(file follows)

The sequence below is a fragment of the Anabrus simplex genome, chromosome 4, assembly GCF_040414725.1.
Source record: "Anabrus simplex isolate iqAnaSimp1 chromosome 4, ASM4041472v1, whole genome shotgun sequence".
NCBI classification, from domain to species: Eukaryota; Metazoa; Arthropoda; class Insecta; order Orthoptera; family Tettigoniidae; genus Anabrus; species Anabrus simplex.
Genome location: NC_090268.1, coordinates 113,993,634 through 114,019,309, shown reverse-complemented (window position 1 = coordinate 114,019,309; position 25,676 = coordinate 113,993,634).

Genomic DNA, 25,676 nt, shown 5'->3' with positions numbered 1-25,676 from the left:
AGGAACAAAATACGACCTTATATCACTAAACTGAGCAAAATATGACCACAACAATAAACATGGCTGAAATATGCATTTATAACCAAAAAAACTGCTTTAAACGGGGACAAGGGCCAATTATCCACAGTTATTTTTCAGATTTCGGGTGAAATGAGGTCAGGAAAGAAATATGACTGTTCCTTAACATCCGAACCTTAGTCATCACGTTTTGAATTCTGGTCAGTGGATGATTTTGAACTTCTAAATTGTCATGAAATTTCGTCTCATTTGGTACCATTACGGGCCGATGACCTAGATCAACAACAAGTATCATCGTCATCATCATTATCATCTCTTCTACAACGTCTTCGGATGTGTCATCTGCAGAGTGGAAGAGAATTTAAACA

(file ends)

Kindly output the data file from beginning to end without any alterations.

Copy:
The sequence below is a fragment of the Anabrus simplex genome, chromosome 4, assembly GCF_040414725.1.
Source record: "Anabrus simplex isolate iqAnaSimp1 chromosome 4, ASM4041472v1, whole genome shotgun sequence".
NCBI classification, from domain to species: Eukaryota; Metazoa; Arthropoda; class Insecta; order Orthoptera; family Tettigoniidae; genus Anabrus; species Anabrus simplex.
Genome location: NC_090268.1, coordinates 113,993,634 through 114,019,309, shown reverse-complemented (window position 1 = coordinate 114,019,309; position 25,676 = coordinate 113,993,634).

Genomic DNA, 25,676 nt, shown 5'->3' with positions numbered 1-25,676 from the left:
AGGAACAAAATACGACCTTATATCACTAAACTGAGCAAAATATGACCACAACAATAAACATGGCTGAAATATGCATTTATAACCAAAAAAACTGCTTTAAACGGGGACAAGGGCCAATTATCCACAGTTATTTTTCAGATTTCGGGTGAAATGAGGTCAGGAAAGAAATATGACTGTTCCTTAACATCCGAACCTTAGTCATCACGTTTTGAATTCTGGTCAGTGGATGATTTTGAACTTCTAAATTGTCATGAAATTTCGTCTCATTTGGTACCATTACGGGCCGATGACCTAGATCAACAACAAGTATCATCGTCATCATCATTATCATCTCTTCTACAACGTCTTCGGATGTGTCATCTGCAGAGTGGAAGAGAATTTAAACA